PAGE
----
Friday, July 25, 2014

Five Reds You May Not Know How to Pronounce but Want to Drink

By Liza B. Zimmerman


Americans partially fell in love with Pinot Grigio because it rolled off the tongue. It was even easier—and more fun—to say than Chardonnay. Merlot was never hard to say, but let’s face it pronouncing the names of some these regions and grapes can be challenging. However the hurdles you face are well worth undertaking. If you are hit by a last minute fit of nerves in buying these wines you can always email the shop or write the names down when you go in.

Off-the-beaten-path French regions are often worth seeking out. While many great Bordeaux houses do have fantastic second labels, your quality level is going to be more consistent with lesser-known regions. It is also a way to test the knowledge and dedication of your favorite wine store to providing customers with a great selection.

The Regions
The Loire Valley, perhaps best known for simple Muscadets and Pouilly-Fumé, also makes some stellar reds. Chinon, probably one the most pronounceable appellations in the region, runs from earthy-funky in a good way to showing lots of bright fruit. Jean-Maurice Raffault is a great producer. These wines generally benefit from a little bit of age, but there’s no need to overdo it with the bulk of them. Chinon, just like neighboring regions of Bourgueil and Saint-Nicolas de Bourgueil, also tend to be light in body and wonderfully low in alcohol. These two characteristics make them both incredibly food friendly.

Jetting across the French continent to the Southwest Madiran is also divine. These big corpulent reds go with duck, foie gras and all the delicious animal fat the Southern French so enjoy. These wines are lush, velvety intense and the complete opposites of Loire Valley reds. A handful of other grapes are also often blended in with the Tannat, such as Cabernet Franc and Cabernet Sauvignon. These wines benefit from a little air, age beautify and should be paired with food of some kind. Uruguay also makes some amazing Tannats, rarely seen in the U.S., that run more international in style than many Madirans.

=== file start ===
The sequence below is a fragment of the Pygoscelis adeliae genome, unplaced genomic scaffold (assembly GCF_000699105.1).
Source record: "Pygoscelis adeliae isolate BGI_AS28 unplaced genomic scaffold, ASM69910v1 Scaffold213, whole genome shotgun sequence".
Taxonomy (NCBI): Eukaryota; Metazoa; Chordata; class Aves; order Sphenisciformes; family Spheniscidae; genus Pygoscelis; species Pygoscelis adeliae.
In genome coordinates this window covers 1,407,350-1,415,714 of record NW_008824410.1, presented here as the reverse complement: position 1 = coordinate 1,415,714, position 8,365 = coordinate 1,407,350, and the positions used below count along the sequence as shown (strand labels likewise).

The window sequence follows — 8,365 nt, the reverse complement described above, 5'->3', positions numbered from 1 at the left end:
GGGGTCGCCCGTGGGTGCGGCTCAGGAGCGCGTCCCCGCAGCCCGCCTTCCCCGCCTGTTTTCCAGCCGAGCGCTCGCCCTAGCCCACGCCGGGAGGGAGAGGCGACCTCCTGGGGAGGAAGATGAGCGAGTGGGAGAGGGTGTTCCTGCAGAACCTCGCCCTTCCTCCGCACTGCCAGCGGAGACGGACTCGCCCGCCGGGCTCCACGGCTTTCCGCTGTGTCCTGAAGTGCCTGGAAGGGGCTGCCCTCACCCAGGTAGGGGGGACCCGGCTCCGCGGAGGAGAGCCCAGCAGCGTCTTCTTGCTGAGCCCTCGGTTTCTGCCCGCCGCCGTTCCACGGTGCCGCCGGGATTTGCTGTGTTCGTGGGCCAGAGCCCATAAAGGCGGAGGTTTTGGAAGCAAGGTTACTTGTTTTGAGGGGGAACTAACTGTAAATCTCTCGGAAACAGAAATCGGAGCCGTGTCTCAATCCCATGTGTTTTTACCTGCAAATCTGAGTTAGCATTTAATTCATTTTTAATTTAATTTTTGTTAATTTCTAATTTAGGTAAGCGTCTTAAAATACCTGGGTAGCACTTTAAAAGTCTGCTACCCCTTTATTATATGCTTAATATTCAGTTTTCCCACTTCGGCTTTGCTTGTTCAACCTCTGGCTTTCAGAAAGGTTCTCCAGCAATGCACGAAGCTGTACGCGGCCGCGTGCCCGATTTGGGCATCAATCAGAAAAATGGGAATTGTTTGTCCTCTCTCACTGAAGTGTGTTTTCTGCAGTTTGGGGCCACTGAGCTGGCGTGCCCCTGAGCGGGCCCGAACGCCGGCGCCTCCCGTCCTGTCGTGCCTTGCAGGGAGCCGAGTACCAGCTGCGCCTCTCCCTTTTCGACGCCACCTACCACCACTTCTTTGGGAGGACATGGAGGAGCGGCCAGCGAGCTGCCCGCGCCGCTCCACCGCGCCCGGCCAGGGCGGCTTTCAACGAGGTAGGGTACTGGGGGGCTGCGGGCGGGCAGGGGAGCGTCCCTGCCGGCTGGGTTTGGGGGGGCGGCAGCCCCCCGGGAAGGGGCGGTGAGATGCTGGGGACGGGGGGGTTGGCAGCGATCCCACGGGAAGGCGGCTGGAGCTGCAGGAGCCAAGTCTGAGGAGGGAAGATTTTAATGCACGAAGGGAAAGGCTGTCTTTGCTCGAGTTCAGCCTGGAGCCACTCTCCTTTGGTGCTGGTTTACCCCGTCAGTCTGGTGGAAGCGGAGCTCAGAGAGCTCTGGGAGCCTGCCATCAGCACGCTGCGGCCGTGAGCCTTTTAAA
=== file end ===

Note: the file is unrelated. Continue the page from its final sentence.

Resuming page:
Another region called the Priorat is located a few hours outside of Barcelona. This area is just getting its engines going in terms of producing big, tannic and complex wines that will turn on American consumers because of their similarity to gracefully made Zinfandels or intense, Cabernet Sauvignon-based Bordeaux blends. Alvaro Palacios is an icon in the area and his wines are worth trying. Wines in the Priorat’s Montsant appellation are also delicious and good values.

The Grapes
The Austrians excel in my book for their skill at producing well-balanced, cool-climate reds that work so well with food. Pucker up because these beauties have some acid in them. Grüner Veltliner as soon been a sommeliers’ darling as a white, but it is time we looked for the reds. Zweigelt, easier to say than you think, is also easy to recognize as it bears the varietal label instead of the regional one. Blaufränkisch is another one that bears investigation.

I will save the tongue twister for last: Schioppettino. You thought Gewürztraminer was difficult. This grape is indigenous to the far northeastern region of Friuli. The name is short for “little gunshot,” and this wine packs a delicious punch. Agenza Agricola’s is a beautiful example of the wine. Once again, these wine tend to be lean and mean and absolutely need to be paired with robust food. Do as the Friuliani do and tuck into some nice polenta, smoked meats and hearty pork dishes with them.

Cheers from DrinkUpNY!

Liza Zimmerman has been writing and consulting about wine and food for two decades. She is principal of the San Francisco-based Liza the Wine Chick wine writing, education and consulting firm. She has worked on staff and freelance at national magazines such as Wine Enthusiast, The Magazine of La Cucina Italiana, Wine Spectator, Where SF and the Examiner. She currently contributes to Cheers, Wine Business Monthly and the Examiner, among others.

Zimmerman focuses on demystifying wine and transforming it into a tool for business and networking for companies all over the country. Past clients include Genentech, Roche and IBM.

She has visited all the world’s major wine regions and is one of select few in the U.S. to hold the Diploma of Wine & Spirits (D.W.S.), the three-year precursor to the Master of Wine.

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